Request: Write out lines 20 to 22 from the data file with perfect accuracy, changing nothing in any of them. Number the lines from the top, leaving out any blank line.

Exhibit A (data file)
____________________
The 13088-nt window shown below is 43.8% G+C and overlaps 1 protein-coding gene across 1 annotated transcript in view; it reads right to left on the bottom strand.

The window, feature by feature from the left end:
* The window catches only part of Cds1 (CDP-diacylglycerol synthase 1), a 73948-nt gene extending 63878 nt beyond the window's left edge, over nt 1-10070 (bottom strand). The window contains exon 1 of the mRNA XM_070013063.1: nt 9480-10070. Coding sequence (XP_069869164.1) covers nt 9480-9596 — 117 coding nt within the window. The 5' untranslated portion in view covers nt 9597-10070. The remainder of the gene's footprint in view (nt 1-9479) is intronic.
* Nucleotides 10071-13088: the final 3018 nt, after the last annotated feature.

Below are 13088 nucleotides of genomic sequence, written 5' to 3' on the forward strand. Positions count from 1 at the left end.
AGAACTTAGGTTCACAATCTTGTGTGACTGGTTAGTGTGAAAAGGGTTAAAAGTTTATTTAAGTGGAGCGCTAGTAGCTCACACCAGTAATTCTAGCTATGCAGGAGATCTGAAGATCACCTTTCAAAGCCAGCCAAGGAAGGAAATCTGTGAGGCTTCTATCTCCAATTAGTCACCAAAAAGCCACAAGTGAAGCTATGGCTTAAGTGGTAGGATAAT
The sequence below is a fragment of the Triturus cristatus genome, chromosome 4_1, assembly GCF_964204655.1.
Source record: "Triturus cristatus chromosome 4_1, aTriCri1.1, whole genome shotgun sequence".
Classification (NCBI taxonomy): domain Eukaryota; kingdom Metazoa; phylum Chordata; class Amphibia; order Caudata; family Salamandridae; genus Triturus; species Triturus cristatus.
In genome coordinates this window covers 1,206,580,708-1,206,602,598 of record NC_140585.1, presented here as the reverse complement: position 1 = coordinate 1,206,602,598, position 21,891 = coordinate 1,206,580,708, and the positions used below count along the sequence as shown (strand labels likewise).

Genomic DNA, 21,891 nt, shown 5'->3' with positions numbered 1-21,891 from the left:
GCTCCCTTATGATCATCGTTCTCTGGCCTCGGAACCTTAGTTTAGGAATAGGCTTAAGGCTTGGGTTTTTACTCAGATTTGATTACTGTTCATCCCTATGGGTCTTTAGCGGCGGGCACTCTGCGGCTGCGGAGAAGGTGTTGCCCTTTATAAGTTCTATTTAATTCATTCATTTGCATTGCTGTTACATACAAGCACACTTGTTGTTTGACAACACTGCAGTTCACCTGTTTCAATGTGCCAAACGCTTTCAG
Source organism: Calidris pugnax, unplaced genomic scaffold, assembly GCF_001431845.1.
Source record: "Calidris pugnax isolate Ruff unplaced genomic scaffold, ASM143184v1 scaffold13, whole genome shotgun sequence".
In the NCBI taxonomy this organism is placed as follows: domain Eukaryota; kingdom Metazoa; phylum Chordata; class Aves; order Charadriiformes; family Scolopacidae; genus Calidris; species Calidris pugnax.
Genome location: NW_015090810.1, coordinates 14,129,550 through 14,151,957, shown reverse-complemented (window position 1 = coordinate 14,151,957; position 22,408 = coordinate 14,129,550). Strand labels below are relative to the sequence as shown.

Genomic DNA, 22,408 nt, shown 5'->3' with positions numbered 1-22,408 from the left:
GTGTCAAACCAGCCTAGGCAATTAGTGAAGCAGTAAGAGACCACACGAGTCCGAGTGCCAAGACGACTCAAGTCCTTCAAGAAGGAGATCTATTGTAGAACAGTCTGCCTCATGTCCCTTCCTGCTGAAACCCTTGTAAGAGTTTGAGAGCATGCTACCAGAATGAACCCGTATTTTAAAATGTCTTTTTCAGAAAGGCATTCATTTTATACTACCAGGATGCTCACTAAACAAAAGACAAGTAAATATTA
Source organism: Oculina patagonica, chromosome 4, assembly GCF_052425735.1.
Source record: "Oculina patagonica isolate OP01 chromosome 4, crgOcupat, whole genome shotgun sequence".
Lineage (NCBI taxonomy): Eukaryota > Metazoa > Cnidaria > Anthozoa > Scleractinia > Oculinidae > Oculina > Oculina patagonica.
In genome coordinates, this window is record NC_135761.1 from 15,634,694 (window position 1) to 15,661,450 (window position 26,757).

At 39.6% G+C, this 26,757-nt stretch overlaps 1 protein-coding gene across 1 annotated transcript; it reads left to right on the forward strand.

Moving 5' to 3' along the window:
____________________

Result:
Source record: "Oculina patagonica isolate OP01 chromosome 4, crgOcupat, whole genome shotgun sequence".
Lineage (NCBI taxonomy): Eukaryota > Metazoa > Cnidaria > Anthozoa > Scleractinia > Oculinidae > Oculina > Oculina patagonica.
In genome coordinates, this window is record NC_135761.1 from 15,634,694 (window position 1) to 15,661,450 (window position 26,757).